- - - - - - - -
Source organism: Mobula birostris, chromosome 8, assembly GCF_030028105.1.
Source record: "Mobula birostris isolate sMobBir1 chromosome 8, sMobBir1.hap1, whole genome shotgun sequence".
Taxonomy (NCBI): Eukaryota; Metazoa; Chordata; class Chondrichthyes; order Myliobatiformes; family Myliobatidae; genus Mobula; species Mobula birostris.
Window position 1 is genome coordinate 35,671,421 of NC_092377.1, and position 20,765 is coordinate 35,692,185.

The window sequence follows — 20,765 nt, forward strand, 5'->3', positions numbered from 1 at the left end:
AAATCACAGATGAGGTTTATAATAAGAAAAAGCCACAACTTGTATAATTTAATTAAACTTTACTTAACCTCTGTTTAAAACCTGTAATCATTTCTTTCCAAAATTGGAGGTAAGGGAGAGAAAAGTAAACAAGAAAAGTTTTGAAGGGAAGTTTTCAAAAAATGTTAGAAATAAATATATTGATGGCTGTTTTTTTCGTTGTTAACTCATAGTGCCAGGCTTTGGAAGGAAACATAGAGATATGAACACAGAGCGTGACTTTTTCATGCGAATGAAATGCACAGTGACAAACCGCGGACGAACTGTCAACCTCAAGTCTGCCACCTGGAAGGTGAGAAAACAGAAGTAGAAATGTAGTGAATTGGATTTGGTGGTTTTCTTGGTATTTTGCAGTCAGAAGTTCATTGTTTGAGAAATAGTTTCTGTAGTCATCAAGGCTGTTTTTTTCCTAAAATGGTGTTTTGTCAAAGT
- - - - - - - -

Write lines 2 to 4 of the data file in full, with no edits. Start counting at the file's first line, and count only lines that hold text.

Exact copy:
Source record: "Mobula birostris isolate sMobBir1 chromosome 8, sMobBir1.hap1, whole genome shotgun sequence".
Taxonomy (NCBI): Eukaryota; Metazoa; Chordata; class Chondrichthyes; order Myliobatiformes; family Myliobatidae; genus Mobula; species Mobula birostris.
Window position 1 is genome coordinate 35,671,421 of NC_092377.1, and position 20,765 is coordinate 35,692,185.